Lifestyle Factors That Can Affect Fertility
Women: Studies show a correlation between increased caffeine consumption and difficulty conceiving. If removing coffee completely from the daily routine is a hard adjustment, try limiting it to only one cup per day and consider switching to decaffeinated coffee. It’s important to note that soda and chocolate contain caffeine as well.
Men: Some studies suggest that drinking a cup of coffee before intercourse can cause sperm to become more active in some men.
Women: Although women tend to know about the importance of calcium for many health reasons, some may not be aware of the role calcium plays during pregnancy. In pregnant women who don’t get enough calcium, the fetus will leach it from their bones, which may impair health in the mother later on. And, once pregnant, the baby will need calcium to grow strong bones and teeth, healthy nerves, heart and muscles.
Men: Studies show that consuming 1,000 milligrams of calcium and 10 micrograms of vitamin D each day may improve male fertility.
Good Sources: Yogurt, skim milk, calcium-fortified orange juice, cheese, rice, tofu.
Women: Women who don’t get enough folic acid may increase the chance of miscarriage and birth defects. It is important for women trying to conceive to have adequate folic acid intake (800 micrograms or 0.8 milligrams) prior to getting pregnant, since the fetus needs folic acid early on in order to prevent neural tube defects. Many women may not realize they are even pregnant during this early time.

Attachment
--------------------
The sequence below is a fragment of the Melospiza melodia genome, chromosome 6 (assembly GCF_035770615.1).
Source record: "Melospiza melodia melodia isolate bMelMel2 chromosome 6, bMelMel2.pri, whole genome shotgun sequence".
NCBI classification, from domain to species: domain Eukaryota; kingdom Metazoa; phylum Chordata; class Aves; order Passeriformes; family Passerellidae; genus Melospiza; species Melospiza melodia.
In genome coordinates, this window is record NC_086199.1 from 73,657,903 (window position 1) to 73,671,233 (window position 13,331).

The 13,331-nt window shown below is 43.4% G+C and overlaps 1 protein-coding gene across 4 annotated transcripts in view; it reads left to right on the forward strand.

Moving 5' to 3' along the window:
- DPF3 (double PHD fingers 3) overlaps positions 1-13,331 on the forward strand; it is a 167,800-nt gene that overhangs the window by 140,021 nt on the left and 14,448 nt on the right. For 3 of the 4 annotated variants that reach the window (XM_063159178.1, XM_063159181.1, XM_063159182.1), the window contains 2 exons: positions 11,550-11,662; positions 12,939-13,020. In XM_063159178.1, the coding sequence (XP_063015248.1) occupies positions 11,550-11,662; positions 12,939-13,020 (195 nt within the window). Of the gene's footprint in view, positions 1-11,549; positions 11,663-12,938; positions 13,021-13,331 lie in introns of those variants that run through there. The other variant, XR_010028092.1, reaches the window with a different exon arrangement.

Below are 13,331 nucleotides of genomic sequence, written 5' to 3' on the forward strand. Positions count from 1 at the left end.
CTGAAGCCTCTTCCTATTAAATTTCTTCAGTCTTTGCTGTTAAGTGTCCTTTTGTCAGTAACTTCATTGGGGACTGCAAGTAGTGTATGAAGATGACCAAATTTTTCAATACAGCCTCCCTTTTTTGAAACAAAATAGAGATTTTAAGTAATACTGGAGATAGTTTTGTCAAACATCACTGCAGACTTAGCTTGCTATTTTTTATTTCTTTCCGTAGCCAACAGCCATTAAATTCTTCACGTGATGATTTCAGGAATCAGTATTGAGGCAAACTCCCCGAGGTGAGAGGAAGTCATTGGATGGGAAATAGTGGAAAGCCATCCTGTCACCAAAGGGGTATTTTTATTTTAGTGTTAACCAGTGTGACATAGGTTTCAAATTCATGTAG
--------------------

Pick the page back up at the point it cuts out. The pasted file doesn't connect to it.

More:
Good Sources: Leafy green vegetables, chicken liver, beef liver, lentils, asparagus, papaya, broccoli, hard-boiled eggs, wheat germ. As well, women should consider taking multivitamins or supplements containing folic acid.
Women: Pregnant women with severe deficiencies of zinc may have increased risk of miscarriage, pregnancy-related toxemia, extended pregnancy and prolonged labour. An added benefit of zinc is its ability to help prevent stretch marks.
Men: Even short-term zinc deficiencies can reduce semen volume and testosterone levels.
Good Sources: There are not many foods rich in zinc except oysters. Beef, seafood, lamb, toasted wheat germ and miso do contain zinc, but a good prenatal vitamin supplement will fulfill the zinc need.